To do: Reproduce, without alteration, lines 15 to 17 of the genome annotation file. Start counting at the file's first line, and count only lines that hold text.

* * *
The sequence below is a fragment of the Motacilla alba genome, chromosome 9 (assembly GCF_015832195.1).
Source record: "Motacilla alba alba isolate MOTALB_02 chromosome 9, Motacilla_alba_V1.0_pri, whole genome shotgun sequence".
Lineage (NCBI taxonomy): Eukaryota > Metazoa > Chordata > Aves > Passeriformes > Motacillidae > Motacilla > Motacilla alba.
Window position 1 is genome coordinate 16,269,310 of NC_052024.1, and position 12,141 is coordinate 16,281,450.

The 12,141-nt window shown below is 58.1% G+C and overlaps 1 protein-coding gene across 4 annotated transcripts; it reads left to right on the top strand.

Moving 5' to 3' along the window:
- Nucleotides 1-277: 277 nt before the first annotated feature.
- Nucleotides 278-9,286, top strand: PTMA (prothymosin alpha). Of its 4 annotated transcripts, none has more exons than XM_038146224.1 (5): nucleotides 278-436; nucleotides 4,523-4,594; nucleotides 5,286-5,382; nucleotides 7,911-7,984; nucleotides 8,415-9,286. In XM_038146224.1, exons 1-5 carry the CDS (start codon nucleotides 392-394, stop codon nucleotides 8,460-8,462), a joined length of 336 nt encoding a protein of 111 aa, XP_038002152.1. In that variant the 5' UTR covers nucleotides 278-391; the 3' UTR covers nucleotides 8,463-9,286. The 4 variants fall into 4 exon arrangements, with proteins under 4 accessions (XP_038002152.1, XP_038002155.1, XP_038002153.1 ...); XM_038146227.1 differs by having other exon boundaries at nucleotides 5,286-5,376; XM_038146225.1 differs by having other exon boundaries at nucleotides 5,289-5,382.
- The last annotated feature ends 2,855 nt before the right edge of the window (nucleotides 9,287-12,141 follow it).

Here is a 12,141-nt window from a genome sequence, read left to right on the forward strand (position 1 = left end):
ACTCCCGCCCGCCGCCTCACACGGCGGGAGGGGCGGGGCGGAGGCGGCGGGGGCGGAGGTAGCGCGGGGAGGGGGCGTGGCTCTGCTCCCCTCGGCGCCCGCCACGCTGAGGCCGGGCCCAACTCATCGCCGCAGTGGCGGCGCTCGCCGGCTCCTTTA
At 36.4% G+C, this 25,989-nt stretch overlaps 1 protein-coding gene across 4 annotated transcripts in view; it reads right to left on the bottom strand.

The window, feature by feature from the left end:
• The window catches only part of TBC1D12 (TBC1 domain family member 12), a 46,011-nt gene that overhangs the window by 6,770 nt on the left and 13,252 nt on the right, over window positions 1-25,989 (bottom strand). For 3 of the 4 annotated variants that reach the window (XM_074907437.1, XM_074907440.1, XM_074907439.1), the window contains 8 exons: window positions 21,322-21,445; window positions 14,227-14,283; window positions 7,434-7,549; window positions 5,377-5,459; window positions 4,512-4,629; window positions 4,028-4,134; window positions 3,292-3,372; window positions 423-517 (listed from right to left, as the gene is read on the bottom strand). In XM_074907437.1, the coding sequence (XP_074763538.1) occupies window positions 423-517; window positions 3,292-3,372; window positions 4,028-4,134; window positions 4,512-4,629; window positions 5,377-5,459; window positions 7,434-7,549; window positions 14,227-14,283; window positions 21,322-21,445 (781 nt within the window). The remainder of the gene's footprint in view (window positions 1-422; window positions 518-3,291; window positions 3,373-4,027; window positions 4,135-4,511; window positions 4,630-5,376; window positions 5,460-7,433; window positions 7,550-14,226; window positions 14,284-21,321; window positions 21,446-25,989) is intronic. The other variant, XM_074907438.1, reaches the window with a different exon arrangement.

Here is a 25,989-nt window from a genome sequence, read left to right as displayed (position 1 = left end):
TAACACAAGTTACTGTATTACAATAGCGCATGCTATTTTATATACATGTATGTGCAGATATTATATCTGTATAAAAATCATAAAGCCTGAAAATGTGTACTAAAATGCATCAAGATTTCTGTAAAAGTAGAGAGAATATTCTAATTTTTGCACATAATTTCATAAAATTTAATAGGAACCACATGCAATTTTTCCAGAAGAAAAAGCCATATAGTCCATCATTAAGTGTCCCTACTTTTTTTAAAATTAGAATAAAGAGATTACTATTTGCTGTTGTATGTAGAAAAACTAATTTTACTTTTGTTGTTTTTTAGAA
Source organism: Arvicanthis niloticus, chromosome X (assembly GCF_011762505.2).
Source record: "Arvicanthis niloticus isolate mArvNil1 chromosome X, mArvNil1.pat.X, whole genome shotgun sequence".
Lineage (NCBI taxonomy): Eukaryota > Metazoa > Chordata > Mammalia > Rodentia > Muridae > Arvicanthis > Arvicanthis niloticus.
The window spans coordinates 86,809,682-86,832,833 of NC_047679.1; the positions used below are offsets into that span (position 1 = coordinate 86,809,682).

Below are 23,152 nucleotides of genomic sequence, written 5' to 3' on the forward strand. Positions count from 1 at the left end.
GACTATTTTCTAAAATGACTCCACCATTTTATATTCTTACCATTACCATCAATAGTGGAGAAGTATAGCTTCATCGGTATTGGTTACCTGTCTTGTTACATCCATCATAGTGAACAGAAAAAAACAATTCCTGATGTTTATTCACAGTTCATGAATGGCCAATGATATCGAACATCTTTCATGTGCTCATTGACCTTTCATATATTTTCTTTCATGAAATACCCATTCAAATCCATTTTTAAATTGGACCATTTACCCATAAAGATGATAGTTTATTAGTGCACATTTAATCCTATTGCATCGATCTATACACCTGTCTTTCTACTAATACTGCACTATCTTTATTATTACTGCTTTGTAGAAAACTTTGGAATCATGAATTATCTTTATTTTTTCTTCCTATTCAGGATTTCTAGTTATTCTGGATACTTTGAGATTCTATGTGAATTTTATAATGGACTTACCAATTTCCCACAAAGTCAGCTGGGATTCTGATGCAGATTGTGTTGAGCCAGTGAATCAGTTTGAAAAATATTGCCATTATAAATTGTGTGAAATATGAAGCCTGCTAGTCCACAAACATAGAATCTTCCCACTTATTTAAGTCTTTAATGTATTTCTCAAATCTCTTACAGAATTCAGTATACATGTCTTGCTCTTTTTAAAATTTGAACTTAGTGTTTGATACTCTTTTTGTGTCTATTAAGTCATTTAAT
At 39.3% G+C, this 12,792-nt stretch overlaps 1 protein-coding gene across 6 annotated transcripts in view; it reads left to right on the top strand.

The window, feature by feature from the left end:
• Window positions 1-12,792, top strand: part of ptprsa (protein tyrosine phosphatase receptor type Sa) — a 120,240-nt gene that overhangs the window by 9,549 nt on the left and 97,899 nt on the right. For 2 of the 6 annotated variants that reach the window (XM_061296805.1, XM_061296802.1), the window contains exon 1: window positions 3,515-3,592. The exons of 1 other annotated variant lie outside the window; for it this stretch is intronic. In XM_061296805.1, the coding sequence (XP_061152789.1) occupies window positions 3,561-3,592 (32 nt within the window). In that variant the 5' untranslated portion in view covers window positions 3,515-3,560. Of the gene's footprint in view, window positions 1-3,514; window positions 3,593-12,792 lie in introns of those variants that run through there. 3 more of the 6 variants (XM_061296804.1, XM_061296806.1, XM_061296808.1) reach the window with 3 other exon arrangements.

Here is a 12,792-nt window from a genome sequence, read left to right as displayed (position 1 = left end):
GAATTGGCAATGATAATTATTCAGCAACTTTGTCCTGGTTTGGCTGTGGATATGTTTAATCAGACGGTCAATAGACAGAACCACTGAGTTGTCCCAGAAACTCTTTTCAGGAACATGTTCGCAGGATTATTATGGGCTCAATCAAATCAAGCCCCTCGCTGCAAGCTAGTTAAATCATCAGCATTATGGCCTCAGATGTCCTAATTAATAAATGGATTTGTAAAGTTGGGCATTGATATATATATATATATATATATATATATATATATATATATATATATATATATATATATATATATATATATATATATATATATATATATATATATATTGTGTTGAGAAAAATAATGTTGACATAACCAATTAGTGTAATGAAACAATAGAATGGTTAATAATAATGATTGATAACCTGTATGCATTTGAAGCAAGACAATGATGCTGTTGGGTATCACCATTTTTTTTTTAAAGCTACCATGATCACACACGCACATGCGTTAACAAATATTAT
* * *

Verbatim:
Here is a 25,989-nt window from a genome sequence, read left to right as displayed (position 1 = left end):
TAACACAAGTTACTGTATTACAATAGCGCATGCTATTTTATATACATGTATGTGCAGATATTATATCTGTATAAAAATCATAAAGCCTGAAAATGTGTACTAAAATGCATCAAGATTTCTGTAAAAGTAGAGAGAATATTCTAATTTTTGCACATAATTTCATAAAATTTAATAGGAACCACATGCAATTTTTCCAGAAGAAAAAGCCATATAGTCCATCATTAAGTGTCCCTACTTTTTTTAAAATTAGAATAAAGAGATTACTATTTGCTGTTGTATGTAGAAAAACTAATTTTACTTTTGTTGTTTTTTAGAA
Source organism: Arvicanthis niloticus, chromosome X (assembly GCF_011762505.2).